Earthquakes


The Hawaiian Islands have many earthquake
Earthquake
An earthquake is the result of a sudden release of energy in the Earth's crust that creates seismic waves. The seismicity, seismism or seismic activity of an area refers to the frequency, type and size of earthquakes experienced over a period of time...

s, generally caused by volcanic activity. Most of the early earthquake monitoring took place in Hilo, by missionaries Titus Coan
Titus Coan
Titus Coan was an early American Christian Missionary to the Hawaiian Islands.-Early life and family:Titus Coan was born on February 1, 1801 in Killingworth, Connecticut, the son of Gaylord Coan and Tamza Nettleton. In June, 1831, he entered the Auburn Theological Seminary in Auburn, New York, and...

, Sarah J. Lyman and her family. From 1833 to 1896, approximately 4 or 5 earthquakes were reported per year.

Hawaii accounted for 7.3% of the United States' reported earthquakes with a magnitude
Richter magnitude scale
The expression Richter magnitude scale refers to a number of ways to assign a single number to quantify the energy contained in an earthquake....

 3.5 or greater from 1974 to 2003, with a total 1533 earthquakes. Hawaii ranked as the state with the third most earthquakes over this time period, after Alaska
Alaska
Alaska is the largest state in the United States by area. It is situated in the northwest extremity of the North American continent, with Canada to the east, the Arctic Ocean to the north, and the Pacific Ocean to the west and south, with Russia further west across the Bering Strait...

 and California
California
California is a state located on the West Coast of the United States. It is by far the most populous U.S. state, and the third-largest by land area...

.
On Sunday, October 15, 2006, there was an earthquake
Earthquake
An earthquake is the result of a sudden release of energy in the Earth's crust that creates seismic waves. The seismicity, seismism or seismic activity of an area refers to the frequency, type and size of earthquakes experienced over a period of time...

 with a magnitude of 6.7 off the northwest coast of the island of Hawaii
Hawaii (island)
The Island of Hawaii, also called the Big Island or Hawaii Island , is a volcanic island in the North Pacific Ocean...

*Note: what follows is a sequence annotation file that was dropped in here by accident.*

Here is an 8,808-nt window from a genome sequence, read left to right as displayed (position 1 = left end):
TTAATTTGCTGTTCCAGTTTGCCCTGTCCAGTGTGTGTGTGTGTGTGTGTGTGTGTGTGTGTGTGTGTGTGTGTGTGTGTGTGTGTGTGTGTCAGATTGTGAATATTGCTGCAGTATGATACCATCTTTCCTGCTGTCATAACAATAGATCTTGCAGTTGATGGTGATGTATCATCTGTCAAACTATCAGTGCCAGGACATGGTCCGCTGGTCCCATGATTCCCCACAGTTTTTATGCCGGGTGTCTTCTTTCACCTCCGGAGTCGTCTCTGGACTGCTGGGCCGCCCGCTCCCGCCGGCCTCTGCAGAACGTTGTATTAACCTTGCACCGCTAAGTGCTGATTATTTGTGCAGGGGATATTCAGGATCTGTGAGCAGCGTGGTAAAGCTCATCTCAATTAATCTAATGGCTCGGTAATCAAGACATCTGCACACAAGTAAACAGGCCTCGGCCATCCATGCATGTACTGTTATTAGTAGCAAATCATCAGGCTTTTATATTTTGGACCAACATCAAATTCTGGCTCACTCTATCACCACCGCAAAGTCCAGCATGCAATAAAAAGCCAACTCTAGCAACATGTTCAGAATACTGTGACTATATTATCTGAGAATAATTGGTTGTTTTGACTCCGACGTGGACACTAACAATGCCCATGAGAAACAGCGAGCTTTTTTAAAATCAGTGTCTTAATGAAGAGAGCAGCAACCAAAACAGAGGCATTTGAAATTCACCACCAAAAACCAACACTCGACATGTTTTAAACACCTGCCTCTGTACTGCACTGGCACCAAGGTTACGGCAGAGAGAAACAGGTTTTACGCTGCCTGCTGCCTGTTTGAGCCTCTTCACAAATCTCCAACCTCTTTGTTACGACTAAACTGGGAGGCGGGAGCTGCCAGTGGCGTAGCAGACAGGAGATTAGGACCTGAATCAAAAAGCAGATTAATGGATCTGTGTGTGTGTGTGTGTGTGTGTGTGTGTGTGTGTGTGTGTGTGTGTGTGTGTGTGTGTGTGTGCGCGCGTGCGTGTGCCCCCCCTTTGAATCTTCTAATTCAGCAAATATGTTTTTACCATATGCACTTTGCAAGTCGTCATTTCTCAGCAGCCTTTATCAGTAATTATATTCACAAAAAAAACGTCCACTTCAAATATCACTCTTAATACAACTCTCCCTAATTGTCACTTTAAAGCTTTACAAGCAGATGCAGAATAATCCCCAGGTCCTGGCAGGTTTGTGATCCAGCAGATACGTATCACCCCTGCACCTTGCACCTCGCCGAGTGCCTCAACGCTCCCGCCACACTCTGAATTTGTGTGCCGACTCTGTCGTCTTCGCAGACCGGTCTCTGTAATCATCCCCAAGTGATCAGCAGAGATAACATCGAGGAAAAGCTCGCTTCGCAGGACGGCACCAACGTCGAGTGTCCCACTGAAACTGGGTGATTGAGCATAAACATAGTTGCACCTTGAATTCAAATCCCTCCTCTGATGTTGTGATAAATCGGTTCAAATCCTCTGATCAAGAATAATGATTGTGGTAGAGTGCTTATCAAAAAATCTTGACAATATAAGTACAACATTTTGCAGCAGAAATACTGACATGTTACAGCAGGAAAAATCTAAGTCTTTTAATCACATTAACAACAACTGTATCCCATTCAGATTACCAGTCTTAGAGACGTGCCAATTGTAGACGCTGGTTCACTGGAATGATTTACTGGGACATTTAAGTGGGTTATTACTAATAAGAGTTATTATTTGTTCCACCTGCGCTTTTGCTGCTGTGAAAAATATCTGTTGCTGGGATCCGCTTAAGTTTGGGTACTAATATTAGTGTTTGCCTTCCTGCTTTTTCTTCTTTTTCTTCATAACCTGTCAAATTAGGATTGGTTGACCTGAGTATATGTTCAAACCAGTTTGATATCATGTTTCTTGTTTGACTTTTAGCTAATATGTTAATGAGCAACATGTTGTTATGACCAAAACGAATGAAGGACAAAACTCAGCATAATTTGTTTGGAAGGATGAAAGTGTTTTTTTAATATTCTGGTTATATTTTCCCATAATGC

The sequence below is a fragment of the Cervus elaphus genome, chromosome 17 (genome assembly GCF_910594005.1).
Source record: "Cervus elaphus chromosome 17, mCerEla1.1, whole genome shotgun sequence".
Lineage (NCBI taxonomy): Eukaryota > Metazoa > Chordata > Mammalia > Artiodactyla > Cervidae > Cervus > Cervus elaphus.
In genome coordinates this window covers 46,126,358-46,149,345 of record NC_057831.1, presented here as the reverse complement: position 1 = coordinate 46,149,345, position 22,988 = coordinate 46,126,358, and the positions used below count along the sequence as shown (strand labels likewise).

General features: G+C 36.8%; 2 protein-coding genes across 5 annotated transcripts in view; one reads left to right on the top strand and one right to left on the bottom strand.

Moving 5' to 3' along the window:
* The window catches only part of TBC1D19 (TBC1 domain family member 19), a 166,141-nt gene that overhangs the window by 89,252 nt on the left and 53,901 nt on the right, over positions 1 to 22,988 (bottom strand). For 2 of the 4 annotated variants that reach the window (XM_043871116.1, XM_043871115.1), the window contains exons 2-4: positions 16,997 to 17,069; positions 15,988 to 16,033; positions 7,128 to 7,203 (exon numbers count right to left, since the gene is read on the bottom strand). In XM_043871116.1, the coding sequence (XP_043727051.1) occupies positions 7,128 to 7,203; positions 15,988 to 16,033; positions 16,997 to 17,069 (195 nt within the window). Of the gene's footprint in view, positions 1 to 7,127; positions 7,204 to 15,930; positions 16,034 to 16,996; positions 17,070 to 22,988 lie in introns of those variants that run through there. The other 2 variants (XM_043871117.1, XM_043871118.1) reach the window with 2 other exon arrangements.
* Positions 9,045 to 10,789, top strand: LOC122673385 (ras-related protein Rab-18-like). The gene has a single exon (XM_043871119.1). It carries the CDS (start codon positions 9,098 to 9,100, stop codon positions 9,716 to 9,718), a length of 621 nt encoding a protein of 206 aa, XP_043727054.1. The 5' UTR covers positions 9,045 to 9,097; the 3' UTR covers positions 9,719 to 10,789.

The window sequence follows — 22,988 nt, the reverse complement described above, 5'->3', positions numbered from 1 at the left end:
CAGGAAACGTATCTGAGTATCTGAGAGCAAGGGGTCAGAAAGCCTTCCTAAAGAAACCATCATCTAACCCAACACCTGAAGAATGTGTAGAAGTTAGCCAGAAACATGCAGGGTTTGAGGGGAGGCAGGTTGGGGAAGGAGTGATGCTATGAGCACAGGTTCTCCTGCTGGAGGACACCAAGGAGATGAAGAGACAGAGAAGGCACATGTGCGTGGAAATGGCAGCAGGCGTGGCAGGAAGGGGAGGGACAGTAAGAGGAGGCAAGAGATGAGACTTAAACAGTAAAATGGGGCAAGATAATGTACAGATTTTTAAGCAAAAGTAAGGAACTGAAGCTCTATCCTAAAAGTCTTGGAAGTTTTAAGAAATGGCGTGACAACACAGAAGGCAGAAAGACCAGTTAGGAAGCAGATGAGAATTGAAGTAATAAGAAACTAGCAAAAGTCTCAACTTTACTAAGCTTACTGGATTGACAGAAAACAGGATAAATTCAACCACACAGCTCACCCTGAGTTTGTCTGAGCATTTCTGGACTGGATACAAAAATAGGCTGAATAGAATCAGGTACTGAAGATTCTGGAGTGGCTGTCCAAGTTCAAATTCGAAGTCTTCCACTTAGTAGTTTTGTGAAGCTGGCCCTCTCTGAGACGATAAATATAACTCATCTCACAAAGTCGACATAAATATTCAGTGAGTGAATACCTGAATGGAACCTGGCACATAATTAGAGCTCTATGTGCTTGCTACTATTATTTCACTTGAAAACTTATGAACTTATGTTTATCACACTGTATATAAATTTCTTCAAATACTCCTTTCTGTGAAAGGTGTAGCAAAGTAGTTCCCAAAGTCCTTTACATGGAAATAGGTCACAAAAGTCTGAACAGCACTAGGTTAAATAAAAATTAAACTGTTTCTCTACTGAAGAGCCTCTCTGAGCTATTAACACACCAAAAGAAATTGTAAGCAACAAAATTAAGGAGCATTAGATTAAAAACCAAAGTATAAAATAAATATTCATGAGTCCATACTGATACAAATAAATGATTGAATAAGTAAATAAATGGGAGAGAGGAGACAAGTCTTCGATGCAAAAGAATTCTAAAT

, near the Kona
Kona District, Hawaii
Kona is the name of a moku or district on the Big Island of Hawaii in the State of Hawaii. In the current system of administration of Hawaii County, the moku of Kona is divided into North Kona District and South Kona District . The term "Kona" is sometimes used to refer to its largest town,...

 area of the big island. The initial earthquake was followed approximately five minutes later by a magnitude 5.7 aftershock
Aftershock
An aftershock is a smaller earthquake that occurs after a previous large earthquake, in the same area of the main shock. If an aftershock is larger than the main shock, the aftershock is redesignated as the main shock and the original main shock is redesignated as a foreshock...

. Minor-to-moderate damage was reported on most of the Big Island. Several major roadways became impassable from rock slides, and effects were felt as far away as Honolulu
Honolulu, Hawaii
Honolulu is the capital and the most populous city of the U.S. state of Hawaii. Honolulu is the southernmost major U.S. city. Although the name "Honolulu" refers to the urban area on the southeastern shore of the island of Oahu, the city and county government are consolidated as the City and...

, Oahu, nearly 150 miles (241.4 km) from the epicenter
Epicenter
The epicenter or epicentre is the point on the Earth's surface that is directly above the hypocenter or focus, the point where an earthquake or underground explosion originates...

. Power outages lasted for several hours to whole days. Several water mains ruptured. No deaths or life-threatening injuries were reported.

Earthquakes are monitored by the Hawaiian Volcano Observatory
Hawaiian Volcano Observatory
The Hawaiian Volcano Observatory is a volcano observatory located at Uwekahuna Bluff on the rim of Kīlauea Caldera on the Island of Hawaii. The observatory monitors four active Hawaiian volcanoes: Kīlauea, Mauna Loa, Hualālai, and Haleakalā...

 run by the USGS.

Tsunamis



The Hawaiian Islands are subject to tsunami
Tsunami
A tsunami is a series of water waves caused by the displacement of a large volume of a body of water, typically an ocean or a large lake...

s, great wave
Wave
In physics, a wave is a disturbance that travels through space and time, accompanied by the transfer of energy.Waves travel and the wave motion transfers energy from one point to another, often with no permanent displacement of the particles of the medium—that is, with little or no associated mass...

s that strike the shore. Tsunamis are most often caused by earthquake
Earthquake
An earthquake is the result of a sudden release of energy in the Earth's crust that creates seismic waves. The seismicity, seismism or seismic activity of an area refers to the frequency, type and size of earthquakes experienced over a period of time...

s somewhere in the Pacific. The waves produced by the earthquakes travel at speeds of 400 – and can affect coastal regions thousands of miles (kilometers) away.

Tsunamis may also initiate in the Hawaiian Islands. Explosive volcanic activity can cause tsunamis. The island of Molokai
Molokai
Molokai or Molokai is an island in the Hawaiian archipelago. It is 38 by 10 miles in size with a land area of , making it the fifth largest of the main Hawaiian Islands and the 27th largest island in the United States. It lies east of Oahu across the 25-mile wide Kaiwi Channel and north of...